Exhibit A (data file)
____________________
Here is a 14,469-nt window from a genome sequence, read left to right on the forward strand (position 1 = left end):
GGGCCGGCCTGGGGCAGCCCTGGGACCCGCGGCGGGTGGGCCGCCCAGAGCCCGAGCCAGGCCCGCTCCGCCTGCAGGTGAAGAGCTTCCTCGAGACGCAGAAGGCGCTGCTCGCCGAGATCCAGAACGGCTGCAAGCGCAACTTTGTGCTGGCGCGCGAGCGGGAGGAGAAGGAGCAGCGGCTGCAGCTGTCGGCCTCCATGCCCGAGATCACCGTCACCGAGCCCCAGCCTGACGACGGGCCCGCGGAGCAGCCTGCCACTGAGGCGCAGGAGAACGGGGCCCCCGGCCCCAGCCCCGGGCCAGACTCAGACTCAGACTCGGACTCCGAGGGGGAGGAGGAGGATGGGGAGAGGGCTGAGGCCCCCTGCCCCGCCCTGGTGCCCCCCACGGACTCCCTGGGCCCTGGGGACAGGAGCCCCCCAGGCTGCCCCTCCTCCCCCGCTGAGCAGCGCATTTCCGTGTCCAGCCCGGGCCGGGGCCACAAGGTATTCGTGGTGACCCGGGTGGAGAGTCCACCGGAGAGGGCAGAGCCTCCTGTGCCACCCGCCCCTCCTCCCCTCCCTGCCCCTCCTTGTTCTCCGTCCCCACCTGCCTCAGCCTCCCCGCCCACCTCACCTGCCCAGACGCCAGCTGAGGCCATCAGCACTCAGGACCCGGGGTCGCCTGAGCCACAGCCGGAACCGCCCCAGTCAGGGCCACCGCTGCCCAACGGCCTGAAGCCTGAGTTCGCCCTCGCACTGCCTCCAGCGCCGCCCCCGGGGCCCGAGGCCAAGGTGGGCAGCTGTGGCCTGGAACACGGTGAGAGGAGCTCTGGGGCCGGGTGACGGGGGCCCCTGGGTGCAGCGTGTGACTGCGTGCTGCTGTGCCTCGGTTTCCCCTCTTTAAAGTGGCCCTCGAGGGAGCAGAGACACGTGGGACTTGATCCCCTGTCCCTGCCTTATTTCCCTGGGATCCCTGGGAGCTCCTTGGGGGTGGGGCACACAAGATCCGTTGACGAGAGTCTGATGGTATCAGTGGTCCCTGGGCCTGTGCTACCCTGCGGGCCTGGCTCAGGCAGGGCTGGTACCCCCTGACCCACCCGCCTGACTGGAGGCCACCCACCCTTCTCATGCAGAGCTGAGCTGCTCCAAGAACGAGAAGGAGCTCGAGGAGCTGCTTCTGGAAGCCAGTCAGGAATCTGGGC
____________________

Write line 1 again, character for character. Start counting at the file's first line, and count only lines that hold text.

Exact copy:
Here is a 14,469-nt window from a genome sequence, read left to right on the forward strand (position 1 = left end):